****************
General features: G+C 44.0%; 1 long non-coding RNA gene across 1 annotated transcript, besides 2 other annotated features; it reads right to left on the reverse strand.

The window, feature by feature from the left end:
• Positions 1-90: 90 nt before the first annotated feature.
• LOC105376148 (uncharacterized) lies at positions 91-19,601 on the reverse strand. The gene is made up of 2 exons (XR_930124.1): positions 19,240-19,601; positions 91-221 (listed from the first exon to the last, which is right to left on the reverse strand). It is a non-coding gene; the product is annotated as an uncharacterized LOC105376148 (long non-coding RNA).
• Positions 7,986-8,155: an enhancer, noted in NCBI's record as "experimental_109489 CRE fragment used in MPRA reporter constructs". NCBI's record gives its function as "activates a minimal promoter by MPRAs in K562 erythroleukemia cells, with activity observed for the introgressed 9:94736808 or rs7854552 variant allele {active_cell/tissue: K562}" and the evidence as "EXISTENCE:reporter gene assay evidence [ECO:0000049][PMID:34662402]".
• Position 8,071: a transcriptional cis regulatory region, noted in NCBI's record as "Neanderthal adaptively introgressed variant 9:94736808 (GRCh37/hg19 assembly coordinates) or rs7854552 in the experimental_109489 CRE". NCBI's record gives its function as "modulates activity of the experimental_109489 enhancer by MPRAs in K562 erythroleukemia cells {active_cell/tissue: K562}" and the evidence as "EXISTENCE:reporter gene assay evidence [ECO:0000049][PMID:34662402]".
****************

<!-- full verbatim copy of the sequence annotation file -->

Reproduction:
General features: G+C 44.0%; 1 long non-coding RNA gene across 1 annotated transcript, besides 2 other annotated features; it reads right to left on the reverse strand.

The window, feature by feature from the left end:
• Positions 1-90: 90 nt before the first annotated feature.
• LOC105376148 (uncharacterized) lies at positions 91-19,601 on the reverse strand. The gene is made up of 2 exons (XR_930124.1): positions 19,240-19,601; positions 91-221 (listed from the first exon to the last, which is right to left on the reverse strand). It is a non-coding gene; the product is annotated as an uncharacterized LOC105376148 (long non-coding RNA).
• Positions 7,986-8,155: an enhancer, noted in NCBI's record as "experimental_109489 CRE fragment used in MPRA reporter constructs". NCBI's record gives its function as "activates a minimal promoter by MPRAs in K562 erythroleukemia cells, with activity observed for the introgressed 9:94736808 or rs7854552 variant allele {active_cell/tissue: K562}" and the evidence as "EXISTENCE:reporter gene assay evidence [ECO:0000049][PMID:34662402]".
• Position 8,071: a transcriptional cis regulatory region, noted in NCBI's record as "Neanderthal adaptively introgressed variant 9:94736808 (GRCh37/hg19 assembly coordinates) or rs7854552 in the experimental_109489 CRE". NCBI's record gives its function as "modulates activity of the experimental_109489 enhancer by MPRAs in K562 erythroleukemia cells {active_cell/tissue: K562}" and the evidence as "EXISTENCE:reporter gene assay evidence [ECO:0000049][PMID:34662402]".